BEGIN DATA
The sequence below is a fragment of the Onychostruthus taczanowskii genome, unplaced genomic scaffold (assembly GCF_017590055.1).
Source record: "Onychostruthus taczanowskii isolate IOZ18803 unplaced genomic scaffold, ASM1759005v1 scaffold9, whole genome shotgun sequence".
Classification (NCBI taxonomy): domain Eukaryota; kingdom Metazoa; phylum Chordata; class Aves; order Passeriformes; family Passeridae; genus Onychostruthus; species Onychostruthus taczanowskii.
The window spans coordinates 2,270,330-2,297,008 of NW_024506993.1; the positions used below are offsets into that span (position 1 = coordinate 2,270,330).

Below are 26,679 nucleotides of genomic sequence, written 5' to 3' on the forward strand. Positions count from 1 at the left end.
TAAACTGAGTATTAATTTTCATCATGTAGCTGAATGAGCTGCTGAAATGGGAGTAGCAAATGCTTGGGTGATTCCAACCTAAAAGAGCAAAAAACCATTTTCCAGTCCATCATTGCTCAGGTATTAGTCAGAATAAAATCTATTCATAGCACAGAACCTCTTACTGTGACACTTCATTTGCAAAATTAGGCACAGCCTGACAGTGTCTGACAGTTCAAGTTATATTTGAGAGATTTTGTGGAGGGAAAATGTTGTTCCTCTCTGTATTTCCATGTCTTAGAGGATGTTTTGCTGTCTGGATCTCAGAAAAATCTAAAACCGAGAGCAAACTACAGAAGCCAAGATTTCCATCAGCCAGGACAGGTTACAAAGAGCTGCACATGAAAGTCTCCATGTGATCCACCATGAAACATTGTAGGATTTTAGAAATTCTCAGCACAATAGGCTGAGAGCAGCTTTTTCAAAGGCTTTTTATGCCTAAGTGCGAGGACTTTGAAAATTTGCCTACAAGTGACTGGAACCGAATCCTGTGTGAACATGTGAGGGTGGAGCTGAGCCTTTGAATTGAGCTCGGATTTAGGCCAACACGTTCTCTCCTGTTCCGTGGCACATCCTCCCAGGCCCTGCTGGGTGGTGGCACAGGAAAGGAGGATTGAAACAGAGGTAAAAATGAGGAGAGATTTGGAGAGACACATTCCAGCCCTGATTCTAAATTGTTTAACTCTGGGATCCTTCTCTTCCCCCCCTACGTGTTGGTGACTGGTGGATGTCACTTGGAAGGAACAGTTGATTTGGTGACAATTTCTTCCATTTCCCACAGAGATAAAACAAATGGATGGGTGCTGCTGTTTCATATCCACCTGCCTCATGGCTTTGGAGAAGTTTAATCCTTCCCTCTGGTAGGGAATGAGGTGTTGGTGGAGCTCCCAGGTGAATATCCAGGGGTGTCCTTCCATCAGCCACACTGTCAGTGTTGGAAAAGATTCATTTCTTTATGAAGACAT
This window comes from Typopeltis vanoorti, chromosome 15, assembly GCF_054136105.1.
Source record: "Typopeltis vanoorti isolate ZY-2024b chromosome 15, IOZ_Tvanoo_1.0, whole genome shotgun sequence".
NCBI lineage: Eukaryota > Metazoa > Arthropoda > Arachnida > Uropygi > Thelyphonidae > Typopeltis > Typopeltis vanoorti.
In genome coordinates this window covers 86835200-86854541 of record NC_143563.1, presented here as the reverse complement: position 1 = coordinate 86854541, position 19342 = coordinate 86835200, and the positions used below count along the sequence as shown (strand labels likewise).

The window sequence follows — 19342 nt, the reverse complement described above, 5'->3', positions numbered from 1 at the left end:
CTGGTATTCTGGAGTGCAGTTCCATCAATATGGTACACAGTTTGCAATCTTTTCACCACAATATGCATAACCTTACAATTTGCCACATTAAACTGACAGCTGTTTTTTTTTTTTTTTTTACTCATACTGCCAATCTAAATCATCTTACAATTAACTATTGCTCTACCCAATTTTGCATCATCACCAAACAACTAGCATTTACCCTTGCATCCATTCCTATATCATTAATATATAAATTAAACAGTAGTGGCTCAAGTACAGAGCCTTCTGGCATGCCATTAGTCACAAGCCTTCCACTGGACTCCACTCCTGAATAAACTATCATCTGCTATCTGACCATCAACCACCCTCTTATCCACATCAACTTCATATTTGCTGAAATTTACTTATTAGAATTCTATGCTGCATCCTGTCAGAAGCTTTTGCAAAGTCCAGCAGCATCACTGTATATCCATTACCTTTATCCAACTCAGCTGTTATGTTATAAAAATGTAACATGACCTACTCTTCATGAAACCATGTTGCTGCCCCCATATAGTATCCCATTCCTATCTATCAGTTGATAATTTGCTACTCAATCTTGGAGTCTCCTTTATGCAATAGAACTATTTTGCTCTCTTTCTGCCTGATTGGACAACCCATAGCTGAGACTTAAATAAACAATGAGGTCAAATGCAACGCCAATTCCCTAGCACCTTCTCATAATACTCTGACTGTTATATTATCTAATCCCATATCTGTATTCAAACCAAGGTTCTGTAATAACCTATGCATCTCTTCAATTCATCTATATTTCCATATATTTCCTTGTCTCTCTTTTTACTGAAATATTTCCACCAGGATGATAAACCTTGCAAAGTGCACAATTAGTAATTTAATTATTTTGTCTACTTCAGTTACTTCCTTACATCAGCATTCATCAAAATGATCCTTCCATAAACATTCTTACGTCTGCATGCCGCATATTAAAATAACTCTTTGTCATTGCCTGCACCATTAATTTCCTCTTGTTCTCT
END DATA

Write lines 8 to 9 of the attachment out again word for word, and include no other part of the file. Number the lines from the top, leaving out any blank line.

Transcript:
Source record: "Typopeltis vanoorti isolate ZY-2024b chromosome 15, IOZ_Tvanoo_1.0, whole genome shotgun sequence".
NCBI lineage: Eukaryota > Metazoa > Arthropoda > Arachnida > Uropygi > Thelyphonidae > Typopeltis > Typopeltis vanoorti.